After they cut the roster down to 53 players on Saturday, Indianapolis shuffled the deck, waiving linebacker Jordan Senn, releasing safety Matt Giordano, and signing safety Aaron Francisco of the Cardinals and linebacker Cody Glenn of the Redskins.
Francisco is a fifth-year player who played his college ball at BYU. He has started nine games in his NFL career, all at safety, and has appeared in 53 games with 264 tackles and two interceptions.
He was a backup and special teams contributor in 2005 and 2006 and appeared to be earmarked for the starting job after Robert Griffith retired following the 2006 season.
According to Amberly Dressler of AZRedReport.com, "Aaron Francisco lost his backup safety role to Matt Ware who is a better cover safety. Francisco was a quiet yet consistent member of the Cardinals secondary," Dressler said. "Last year, he registered 56 tackles while appearing in all 16 games. He even nabbed an interception in the postseason. His biggest contributions were on special teams, where he was a two-year captain."
Although he may be a little light to play the safety position at 6 feet, two inches and 207 pounds, he is a gifted athlete and his contributions on special teams cannot be overlooked. Giordano was primarily a special teams ace himself, so the Colts essentially swapped one kicking game safety for another.
What's interesting is that Dressler specifically mentioned Francisco's coverage ability, which is a key aspect of playing the free safety position in the Colts defense. With Bob Sanders — when healthy — doing a lot of roaming, the free safety is quite often the "hero" of the defense, covering the entire deep area of the field.
If there is a huge drop-off between Antoine Bethea and Francisco — or, more to the point, a drop-off of any kind from Giordano to Francisco — then this could be a risky move by Indianapolis.
Bethea has been the more reliable safety for the Colts in terms of avoiding injury, but he also hasn't been an iron man and missed significant time in the preseason. If anything does happen to Bethea, the Indianapolis front office may regret this move, although Jamie Silva has proven himself to be fairly capable in the past.
The Colts are betting that Glenn has put his troubles at Nebraska behind him
Glenn is a rookie and was taken with the 22nd selection of the fifth round (158th overall) in this year's draft by the Redskins. He has tremendous athletic ability and has what is described as quick-twitch athleticism.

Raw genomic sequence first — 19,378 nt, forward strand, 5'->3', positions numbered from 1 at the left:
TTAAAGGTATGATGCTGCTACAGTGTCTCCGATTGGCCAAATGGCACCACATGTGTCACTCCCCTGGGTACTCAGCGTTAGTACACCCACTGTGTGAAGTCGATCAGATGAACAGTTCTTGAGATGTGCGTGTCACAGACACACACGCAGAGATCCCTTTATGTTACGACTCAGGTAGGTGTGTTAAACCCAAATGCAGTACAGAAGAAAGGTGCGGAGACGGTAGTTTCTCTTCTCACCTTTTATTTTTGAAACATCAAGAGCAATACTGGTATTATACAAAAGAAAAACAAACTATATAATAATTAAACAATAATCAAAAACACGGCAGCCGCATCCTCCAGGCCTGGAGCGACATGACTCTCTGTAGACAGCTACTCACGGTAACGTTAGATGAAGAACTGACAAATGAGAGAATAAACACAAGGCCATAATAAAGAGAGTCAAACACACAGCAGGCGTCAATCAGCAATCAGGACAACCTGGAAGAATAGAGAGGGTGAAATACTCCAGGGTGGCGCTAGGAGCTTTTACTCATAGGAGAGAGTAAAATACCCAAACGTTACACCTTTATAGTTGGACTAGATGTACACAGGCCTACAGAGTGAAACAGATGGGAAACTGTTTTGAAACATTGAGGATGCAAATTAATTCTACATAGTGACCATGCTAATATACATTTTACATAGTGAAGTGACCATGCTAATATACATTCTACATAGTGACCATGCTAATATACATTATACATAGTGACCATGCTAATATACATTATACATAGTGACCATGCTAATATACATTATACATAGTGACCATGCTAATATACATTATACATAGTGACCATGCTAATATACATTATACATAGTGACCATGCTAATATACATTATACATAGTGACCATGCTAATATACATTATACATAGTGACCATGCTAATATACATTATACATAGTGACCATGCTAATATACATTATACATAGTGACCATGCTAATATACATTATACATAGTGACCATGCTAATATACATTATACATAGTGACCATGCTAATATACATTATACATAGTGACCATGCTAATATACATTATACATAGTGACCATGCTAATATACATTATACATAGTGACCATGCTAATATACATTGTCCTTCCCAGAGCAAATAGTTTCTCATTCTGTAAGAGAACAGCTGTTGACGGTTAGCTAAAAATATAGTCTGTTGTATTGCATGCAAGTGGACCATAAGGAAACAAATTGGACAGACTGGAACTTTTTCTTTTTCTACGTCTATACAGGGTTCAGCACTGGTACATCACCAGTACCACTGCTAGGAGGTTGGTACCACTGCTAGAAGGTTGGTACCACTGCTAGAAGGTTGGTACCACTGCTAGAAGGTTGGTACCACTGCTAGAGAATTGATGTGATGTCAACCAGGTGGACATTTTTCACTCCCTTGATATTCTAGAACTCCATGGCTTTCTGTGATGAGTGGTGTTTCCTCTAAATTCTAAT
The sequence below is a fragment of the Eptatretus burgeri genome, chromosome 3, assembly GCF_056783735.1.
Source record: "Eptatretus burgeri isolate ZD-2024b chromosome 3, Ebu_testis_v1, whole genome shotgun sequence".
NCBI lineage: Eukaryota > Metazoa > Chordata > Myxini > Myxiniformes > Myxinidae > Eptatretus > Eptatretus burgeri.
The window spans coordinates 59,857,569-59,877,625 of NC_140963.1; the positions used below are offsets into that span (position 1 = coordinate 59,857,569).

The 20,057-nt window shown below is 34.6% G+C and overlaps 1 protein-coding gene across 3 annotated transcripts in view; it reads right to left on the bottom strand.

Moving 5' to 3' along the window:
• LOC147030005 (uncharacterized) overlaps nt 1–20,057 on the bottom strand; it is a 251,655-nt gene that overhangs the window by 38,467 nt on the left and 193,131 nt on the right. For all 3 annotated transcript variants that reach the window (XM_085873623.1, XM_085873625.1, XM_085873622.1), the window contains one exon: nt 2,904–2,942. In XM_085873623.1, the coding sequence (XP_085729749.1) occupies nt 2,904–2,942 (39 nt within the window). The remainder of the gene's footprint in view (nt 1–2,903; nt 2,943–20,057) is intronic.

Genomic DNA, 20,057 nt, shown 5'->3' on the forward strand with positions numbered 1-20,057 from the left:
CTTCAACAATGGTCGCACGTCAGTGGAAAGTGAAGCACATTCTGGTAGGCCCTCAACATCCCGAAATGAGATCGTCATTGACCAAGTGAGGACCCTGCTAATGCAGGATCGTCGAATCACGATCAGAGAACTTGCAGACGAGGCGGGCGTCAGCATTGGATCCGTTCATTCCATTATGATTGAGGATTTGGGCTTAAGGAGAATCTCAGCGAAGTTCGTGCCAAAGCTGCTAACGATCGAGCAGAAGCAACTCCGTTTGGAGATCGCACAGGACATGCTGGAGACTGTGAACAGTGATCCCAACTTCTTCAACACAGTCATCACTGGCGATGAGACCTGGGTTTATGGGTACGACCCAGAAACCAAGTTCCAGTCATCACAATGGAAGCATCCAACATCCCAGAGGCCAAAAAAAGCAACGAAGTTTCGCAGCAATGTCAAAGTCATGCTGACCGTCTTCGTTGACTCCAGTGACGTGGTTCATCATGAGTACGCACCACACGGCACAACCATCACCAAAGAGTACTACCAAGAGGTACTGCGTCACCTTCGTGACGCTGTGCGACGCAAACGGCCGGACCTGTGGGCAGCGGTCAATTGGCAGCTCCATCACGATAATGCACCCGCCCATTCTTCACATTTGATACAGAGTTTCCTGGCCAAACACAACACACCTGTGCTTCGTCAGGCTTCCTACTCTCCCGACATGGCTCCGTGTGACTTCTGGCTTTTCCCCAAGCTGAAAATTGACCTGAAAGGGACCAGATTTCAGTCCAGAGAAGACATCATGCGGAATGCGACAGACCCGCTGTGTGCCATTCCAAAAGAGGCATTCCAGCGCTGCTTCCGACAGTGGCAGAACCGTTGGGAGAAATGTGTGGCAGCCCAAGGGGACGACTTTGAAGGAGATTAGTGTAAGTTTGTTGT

He didn't run any drills at the Combine due to a foot injury, but conducted a full workout at Nebraska's Pro Day in March, registering a 40 time of 4.67 seconds and showing that quick twitch ability with a 38 1/2 inch vertical jump and a broad jump of nine feet, seven inches.
The vertical and broad jump numbers would be impressive for a cornerback, so the fact that he was able to jump that high and that far at six feet tall and 240 pounds shows what kind of an athlete he is.
Since Glenn is a younger, faster, bigger, more athletic version of Senn with a higher ceiling, it makes sense that the Colts would be quick to swap these players in order to improve the roster, bolster depth, and help coverage units. However, simply looking at Glenn as an extremely talented athlete doesn't tell the whole story.
He was originally recruited out of high school as a tailback, lost a season and a half due to injury, and moved to linebacker for his senior season. By all accounts, he picked the position up very quickly — even pass coverage — but played only nine games, recording 51 tackles before being suspended indefinitely in November for violating team policy.
When looking at red flags for a draft prospect, that's three right there: Injury history, lack of experience at the position, and possible character concerns. He does have a great deal of upside and has the youth, enthusiasm, size, and speed to excel on special teams, but it appears as though Indianapolis has traded a "sure thing" for a player that has a lot of question marks, although those question marks come with considerably more talent.
Now, it's true that those question marks can be overcome. As a tailback, he was more prone to injury than he would be at the linebacker position. The Colts coaches have taken former safeties and players with less starting experience at the position — playing against a lower level of competition than the Big 12 to boot — and made them into standout performers as both back-ups and special teamers.
As far as violating team policy is concerned, it was not drug-related and did not involve academics or legal issues, so a repeat of an Ed Johnson-type situation would appear to be doubtful.
Coach Jim Caldwell didn't seem too concerned with the infraction at Nebraska. "We looked into it," he said. "I know he has answered about it a million times about that situation. We feel it was taken care of to satisfaction. We move on."
If all of those factors turn out to be nothing, then cutting Senn and signing Glenn should be a big win for Indianapolis.
But, that's a lot of ifs and a lot of (so far) unanswered questions. Bill Polian has always proved to have an eye for high character, talented players, so, for the time being, we'll have to trust his judgment and see how this plays out.
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